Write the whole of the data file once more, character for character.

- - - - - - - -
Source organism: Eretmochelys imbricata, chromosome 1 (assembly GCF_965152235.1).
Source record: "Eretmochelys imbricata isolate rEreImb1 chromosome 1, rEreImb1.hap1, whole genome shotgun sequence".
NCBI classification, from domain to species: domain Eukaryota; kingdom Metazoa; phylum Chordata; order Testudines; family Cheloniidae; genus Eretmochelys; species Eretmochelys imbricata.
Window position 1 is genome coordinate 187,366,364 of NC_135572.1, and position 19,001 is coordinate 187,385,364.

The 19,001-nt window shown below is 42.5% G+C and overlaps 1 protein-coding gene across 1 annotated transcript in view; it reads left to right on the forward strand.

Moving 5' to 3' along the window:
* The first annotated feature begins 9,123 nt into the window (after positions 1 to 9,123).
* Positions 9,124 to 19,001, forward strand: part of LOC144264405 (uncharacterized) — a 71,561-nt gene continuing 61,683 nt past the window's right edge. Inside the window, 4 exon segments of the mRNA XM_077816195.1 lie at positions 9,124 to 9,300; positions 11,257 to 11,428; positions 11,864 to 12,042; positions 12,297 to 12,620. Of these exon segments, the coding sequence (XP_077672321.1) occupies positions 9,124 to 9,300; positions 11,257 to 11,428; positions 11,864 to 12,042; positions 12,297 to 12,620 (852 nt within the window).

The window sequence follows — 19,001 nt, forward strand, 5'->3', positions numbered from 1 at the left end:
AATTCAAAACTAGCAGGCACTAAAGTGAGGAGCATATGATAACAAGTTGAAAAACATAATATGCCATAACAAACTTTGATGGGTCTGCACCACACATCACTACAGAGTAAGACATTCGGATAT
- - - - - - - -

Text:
Source organism: Eretmochelys imbricata, chromosome 1 (assembly GCF_965152235.1).
Source record: "Eretmochelys imbricata isolate rEreImb1 chromosome 1, rEreImb1.hap1, whole genome shotgun sequence".
NCBI classification, from domain to species: domain Eukaryota; kingdom Metazoa; phylum Chordata; order Testudines; family Cheloniidae; genus Eretmochelys; species Eretmochelys imbricata.
Window position 1 is genome coordinate 187,366,364 of NC_135572.1, and position 19,001 is coordinate 187,385,364.

The 19,001-nt window shown below is 42.5% G+C and overlaps 1 protein-coding gene across 1 annotated transcript in view; it reads left to right on the forward strand.

Moving 5' to 3' along the window:
* The first annotated feature begins 9,123 nt into the window (after positions 1 to 9,123).
* Positions 9,124 to 19,001, forward strand: part of LOC144264405 (uncharacterized) — a 71,561-nt gene continuing 61,683 nt past the window's right edge. Inside the window, 4 exon segments of the mRNA XM_077816195.1 lie at positions 9,124 to 9,300; positions 11,257 to 11,428; positions 11,864 to 12,042; positions 12,297 to 12,620. Of these exon segments, the coding sequence (XP_077672321.1) occupies positions 9,124 to 9,300; positions 11,257 to 11,428; positions 11,864 to 12,042; positions 12,297 to 12,620 (852 nt within the window).

The window sequence follows — 19,001 nt, forward strand, 5'->3', positions numbered from 1 at the left end:
AATTCAAAACTAGCAGGCACTAAAGTGAGGAGCATATGATAACAAGTTGAAAAACATAATATGCCATAACAAACTTTGATGGGTCTGCACCACACATCACTACAGAGTAAGACATTCGGATAT